We not only managed to get all 17 kids expressing their creativity on a nice big wall, but we also placed spray paint into the hands of the police too. I think they were slightly apprehensive, but then I would be too with over a dozen young people whipping up a storm of aerosol fumes and designing characters like the Bart and Homer Simpson hybrid. Fairly bonkers stuff, but fantastic to see.

Wet Paint Productions

Our artists, Seth and Daryl did a sterling job on channelling their enthusiasm, demonstrating and teaching can control skills, fuelling their imagination, inspiring designs and basically supporting the entire crew for a solid few hours. Even when the temperature started to drop, we had to tear the group away from the wall and their creations. I think we even ran out of paint.

Wet Paint Productions

Big up to Charlie Allsebrook too, our Community and Projects Manager, who just has a knack of working with young people. She managed to extract and capture some great feedback from the group on what they thought domestic abuse is, where they might go for help, or get more information, and what emotions it might provoke. Not your average Saturday afternoon kind of chat, but very important to the success of this project.

Wet Paint Productions

Thanks to Brighton Youth Centre for hosting and supporting the project and of course to Jo at Frank Communications for bringing this project to us.

We look forward to seeing how the ideas are translated into a design for our live paint on 9th February.

Watch this space.

You can ‘Like’ Wet Paint Productions on Facebook and see more photos from this workshop here: https://www.facebook.com/wetpaintproductions

To find out more about the Sussex Police Domestic Abuse campaign, click here.

If you or someone you know has been affected by domestic abuse, click here for more information and for details of who  to talk to.

Important update – street art meet up cancelled

Friday, January 18th, 2013

**IMPORTANT UPDATE**

Saturday 19th January session cancelled due to bad weather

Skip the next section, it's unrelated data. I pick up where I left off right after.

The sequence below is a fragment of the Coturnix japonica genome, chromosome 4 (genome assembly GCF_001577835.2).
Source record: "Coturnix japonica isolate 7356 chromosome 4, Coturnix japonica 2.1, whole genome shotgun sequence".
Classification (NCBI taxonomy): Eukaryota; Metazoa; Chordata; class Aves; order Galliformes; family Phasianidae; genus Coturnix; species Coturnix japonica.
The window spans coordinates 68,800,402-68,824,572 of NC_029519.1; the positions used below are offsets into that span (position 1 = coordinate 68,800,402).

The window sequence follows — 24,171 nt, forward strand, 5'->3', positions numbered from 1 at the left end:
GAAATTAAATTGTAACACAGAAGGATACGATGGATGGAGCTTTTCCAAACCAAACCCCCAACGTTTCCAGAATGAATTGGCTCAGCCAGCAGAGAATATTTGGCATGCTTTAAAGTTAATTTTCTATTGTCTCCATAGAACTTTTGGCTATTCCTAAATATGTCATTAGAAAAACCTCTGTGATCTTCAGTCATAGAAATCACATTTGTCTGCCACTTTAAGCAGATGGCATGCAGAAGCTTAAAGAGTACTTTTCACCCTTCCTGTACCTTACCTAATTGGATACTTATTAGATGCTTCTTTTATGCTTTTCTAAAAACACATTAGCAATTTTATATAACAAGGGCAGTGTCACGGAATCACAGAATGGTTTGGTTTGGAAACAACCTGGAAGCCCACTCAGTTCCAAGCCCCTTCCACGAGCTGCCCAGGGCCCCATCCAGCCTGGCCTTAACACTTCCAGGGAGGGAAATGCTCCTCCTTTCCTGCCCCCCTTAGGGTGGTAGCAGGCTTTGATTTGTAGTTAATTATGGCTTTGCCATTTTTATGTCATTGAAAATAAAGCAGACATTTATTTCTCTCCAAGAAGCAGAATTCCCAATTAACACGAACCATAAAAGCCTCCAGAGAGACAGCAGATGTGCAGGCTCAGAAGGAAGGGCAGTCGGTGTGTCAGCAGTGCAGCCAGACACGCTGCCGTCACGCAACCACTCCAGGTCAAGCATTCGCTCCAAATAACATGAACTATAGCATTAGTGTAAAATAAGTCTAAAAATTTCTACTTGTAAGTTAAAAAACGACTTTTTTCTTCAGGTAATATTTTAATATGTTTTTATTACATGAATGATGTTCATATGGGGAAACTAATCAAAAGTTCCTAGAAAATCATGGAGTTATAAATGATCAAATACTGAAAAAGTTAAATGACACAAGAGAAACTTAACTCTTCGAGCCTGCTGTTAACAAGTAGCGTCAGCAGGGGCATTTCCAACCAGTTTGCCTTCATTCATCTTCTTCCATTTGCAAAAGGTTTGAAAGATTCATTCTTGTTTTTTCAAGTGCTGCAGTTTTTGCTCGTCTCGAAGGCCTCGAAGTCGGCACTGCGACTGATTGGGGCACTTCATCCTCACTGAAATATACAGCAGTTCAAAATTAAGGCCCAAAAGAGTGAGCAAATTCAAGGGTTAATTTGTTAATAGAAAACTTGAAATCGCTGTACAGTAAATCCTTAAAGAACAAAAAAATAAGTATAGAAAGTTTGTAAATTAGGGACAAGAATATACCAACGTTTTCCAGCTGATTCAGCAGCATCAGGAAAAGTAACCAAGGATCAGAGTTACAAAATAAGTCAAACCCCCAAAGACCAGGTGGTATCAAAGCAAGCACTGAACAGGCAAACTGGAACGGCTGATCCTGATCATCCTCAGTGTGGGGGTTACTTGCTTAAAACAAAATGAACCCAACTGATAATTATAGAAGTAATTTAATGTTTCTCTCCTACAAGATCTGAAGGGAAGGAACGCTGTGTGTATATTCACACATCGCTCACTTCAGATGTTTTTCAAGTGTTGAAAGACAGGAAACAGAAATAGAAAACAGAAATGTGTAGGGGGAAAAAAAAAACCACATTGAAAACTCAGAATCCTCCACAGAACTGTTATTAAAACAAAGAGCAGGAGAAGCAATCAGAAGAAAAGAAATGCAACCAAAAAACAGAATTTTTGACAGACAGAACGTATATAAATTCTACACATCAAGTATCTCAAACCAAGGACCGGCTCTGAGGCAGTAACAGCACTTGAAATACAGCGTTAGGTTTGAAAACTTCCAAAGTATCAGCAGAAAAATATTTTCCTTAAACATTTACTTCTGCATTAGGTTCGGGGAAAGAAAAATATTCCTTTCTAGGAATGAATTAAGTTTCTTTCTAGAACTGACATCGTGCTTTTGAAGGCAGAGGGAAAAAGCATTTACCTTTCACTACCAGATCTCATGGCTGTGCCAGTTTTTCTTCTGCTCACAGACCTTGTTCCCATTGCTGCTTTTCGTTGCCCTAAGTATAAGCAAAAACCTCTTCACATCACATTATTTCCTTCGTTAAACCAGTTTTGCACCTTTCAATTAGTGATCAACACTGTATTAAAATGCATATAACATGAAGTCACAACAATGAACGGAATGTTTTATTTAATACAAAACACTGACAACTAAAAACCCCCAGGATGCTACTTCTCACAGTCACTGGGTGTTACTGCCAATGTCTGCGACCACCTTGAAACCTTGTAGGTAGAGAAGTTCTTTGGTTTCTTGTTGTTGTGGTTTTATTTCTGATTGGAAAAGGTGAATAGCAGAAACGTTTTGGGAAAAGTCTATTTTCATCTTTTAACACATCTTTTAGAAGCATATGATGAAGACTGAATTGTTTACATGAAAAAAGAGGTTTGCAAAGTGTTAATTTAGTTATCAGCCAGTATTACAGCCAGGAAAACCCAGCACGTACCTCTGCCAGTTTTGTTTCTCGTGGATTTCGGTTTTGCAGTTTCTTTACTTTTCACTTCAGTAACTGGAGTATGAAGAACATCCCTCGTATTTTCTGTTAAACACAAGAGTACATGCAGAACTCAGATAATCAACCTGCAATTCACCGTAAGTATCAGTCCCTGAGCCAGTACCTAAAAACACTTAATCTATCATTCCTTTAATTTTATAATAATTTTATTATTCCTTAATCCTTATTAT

Regrettably we’ve decided not to go ahead with our first session of the Sussex Police street art project tomorrow due to the snow. We will incorporate the introduction to the project in the next session – the workshop – which will still go ahead as planned on Saturday 26th January at Brighton Youth Centre.

Any questions, please get in touch!

wetpaintproductions@hotmail.com

07880 896 131

Painting Paris in the Spring

Sunday, April 22nd, 2012

Colours, colours, colours!

Up in the air

Storm clouds on the horizon

(L to R) Foundry & Mr.Shiz

Intermat Exhibition’s official newspaper – WPP, Foundry & Mr.Shiz on the cover

The last seven days have had Wet Paint Productions in Paris working at an international construction event that attracts more than 125,000 visitors from around the world. Our client, the International Powered Access Federation (IPAF) who are the leading force in aerial access (cherry picker) safety, firstly trained the artists – Foundry and Mr.Shiz – to use the machines before asking us to paint two 7m x 4m canvases. Our brief was to make the machines look heroic and slowly progress the images over the course of the week. What could be more fun than painting in Paris in spring? Well, that was before we saw the weather forecast for the week. Huge respect to both Foundry and Shiz who were working 6 metres up and had to contend with fierce rain, hail and up to 19 mph winds. It was a tour de force of patience and a masterclass in can control. Competing for visitors’ attention and pitched against global manufacturers with massive marketing budgets, Foundry and Mr. Shiz got the front cover of the official show magazine. Images of the completed work up soon!